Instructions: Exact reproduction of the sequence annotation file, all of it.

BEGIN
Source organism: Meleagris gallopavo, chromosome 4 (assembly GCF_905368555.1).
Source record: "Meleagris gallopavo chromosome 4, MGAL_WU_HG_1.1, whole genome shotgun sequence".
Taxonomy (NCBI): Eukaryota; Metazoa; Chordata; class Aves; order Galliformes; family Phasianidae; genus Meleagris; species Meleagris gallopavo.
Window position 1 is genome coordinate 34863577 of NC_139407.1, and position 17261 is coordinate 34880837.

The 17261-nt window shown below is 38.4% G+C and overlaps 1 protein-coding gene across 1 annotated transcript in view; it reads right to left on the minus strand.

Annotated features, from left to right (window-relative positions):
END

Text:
Source organism: Meleagris gallopavo, chromosome 4 (assembly GCF_905368555.1).
Source record: "Meleagris gallopavo chromosome 4, MGAL_WU_HG_1.1, whole genome shotgun sequence".
Taxonomy (NCBI): Eukaryota; Metazoa; Chordata; class Aves; order Galliformes; family Phasianidae; genus Meleagris; species Meleagris gallopavo.
Window position 1 is genome coordinate 34863577 of NC_139407.1, and position 17261 is coordinate 34880837.

The 17261-nt window shown below is 38.4% G+C and overlaps 1 protein-coding gene across 1 annotated transcript in view; it reads right to left on the minus strand.

Annotated features, from left to right (window-relative positions):